During our orientation week we had a session about the ways in which the French and US education systems differ. We learned all about the different paths students take to get into their chosen universities and how the academic programs are divided. It was eluded to us how different the structure of the classes and the expectations for the students would be. And we even got a taste of what campus life would be like during a tour of the University of Nanterre. But none of that could have prepared us for what the next few weeks would bring.
For the first two weeks we underwent a selection process during which we attended as many classes as we could fit into a day in order to get a feel for what courses we would want to follow. The APA staff worked tirelessly to help us locate classrooms, pinpoint start times, and navigate the academic hierarchy. And yet, the real challenges rested in the slowly dawning realisation of the true differences between the university systems we are so accustomed to and those of which we had just been thrown into.
Going to college here costs next to nothing. For a few hundrerd euro a year, you have rooms with chairs, whiteboards, sometimes even projectors; you get access to dining services and well-stocked libraries; you may even choose to join the campus gym or a student club. And for a few hundrerd euros, your class may have so many students, you have to sit on the floor; there may be “pro-revolution” grafiti on the classroom walls; the class may start 45 mins late each day; or the professor may decide not to show up at all. It really makes you realize that what we US college students pay for is assurance: assurance that we will have a certain number of contact hours with our professors; assurance that we will be able to take our desired classes; assurance that we will become part of a broader campus/ alumni community; and assurance that even if we go into a ton of debt by the time we graduate, we will have had the “college” experience our older siblings or parents nostalgically wax on about.
As APA students, one of the greatests benefits is that we have the opportunity to take classes at more than one university in Paris. Not only does this open the range of possible courses we could take, but it also allows us to get a taste for the ways inwhich these campus cultures differ. For example, the University of Nanterre (Paris 10) resembles a liberal arts campus in the US: open green spaces surrounded by a cluster of small buildings, secluded from the outside world. While the University of Saint-Denis (Paris 8) is more like the vibe of an abandoned airport: one huge cement structure with hallways decorated with big arows to direct student traffic. And again, the Sorbonne (Paris 4) has campuses all over the city ranging from academic buildings on the outskirts of the city to the iconic stone-engraved buildings guarded by police and surrounded by chique cafes and libraries.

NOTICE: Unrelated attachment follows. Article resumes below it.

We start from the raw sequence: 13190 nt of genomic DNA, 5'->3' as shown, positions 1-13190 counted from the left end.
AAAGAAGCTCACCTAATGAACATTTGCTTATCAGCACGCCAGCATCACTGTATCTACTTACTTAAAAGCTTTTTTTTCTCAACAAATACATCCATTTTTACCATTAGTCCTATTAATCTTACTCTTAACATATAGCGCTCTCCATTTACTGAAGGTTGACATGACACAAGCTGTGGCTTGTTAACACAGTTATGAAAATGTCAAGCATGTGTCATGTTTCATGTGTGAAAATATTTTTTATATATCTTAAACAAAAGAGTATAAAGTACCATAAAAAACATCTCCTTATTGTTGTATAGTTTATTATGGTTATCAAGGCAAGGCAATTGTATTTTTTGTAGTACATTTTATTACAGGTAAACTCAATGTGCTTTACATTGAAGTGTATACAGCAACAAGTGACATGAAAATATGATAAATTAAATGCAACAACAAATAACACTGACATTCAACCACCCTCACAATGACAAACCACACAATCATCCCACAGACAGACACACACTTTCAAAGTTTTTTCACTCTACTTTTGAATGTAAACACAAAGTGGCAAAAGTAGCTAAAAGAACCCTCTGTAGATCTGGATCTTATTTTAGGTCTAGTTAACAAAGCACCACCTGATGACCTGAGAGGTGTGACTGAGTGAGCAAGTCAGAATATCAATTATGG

The commute is sometimes exhausting and keeping track of when and where all my classes are has been a real test. But now that the firsts are over, no longer do I have to arrive 45 mins before classes was intended to start in order to track down the elusive correct building/ room combination, and now I am begining to get a feel for what this semester will truly have to offer.
The final important aspect to note as I reflect on the beginnings of my semester studying in Paris is the language. After having taken french language classes for so many years, you have a certain association between learning french and sitting at a desk. But when you find yourself entering a massive lecture hall full of the hum of students speaking to each other in french or you are sitting amongst a small circle of students discusses french literature…in french…it begins to dawn on you that your relationship with the french language has moved beyond the bounds of studying grammar and editing essays. You have to focus, sometimes for an obsene number of hours, not on the individual words (because there is never going to be time to check wordreference for all the vocab about french colonization being thown at you) but rather on the big ideas. You realise that you have to take your notes in french cause sometimes the powerpoint has words you cant transalte into English… translating into English would just take too much time anyway. You realise that when you go to the library to get a book on the topic you’re studying, you have to read it in french. And you realise that if you want to add something to a class discussion, you have to be ready to formulate your thoughts in another language you speak so limitedly while maintaining the depth reflective of a college-level student.
Sometimes, at the end of a day of classes, my brain is numb and my motivation is drained. Not because of some feeling of failure, on the contrary; I feel numb because I am working, in a way, harder than I have ever done while sitting at a desk. And the thought that I can follow a class in another language, albeit difficultly, and tackle assignments like analyzing a research paper in french or doing a short presentation on the portrayal of nature in french art in front of a class of native french speakers makes me feel like a superhero(ine).
P.S. here is a pic (I took from the internet) of the “french rule” paper…when you figure out which lines to use, let me know 🙂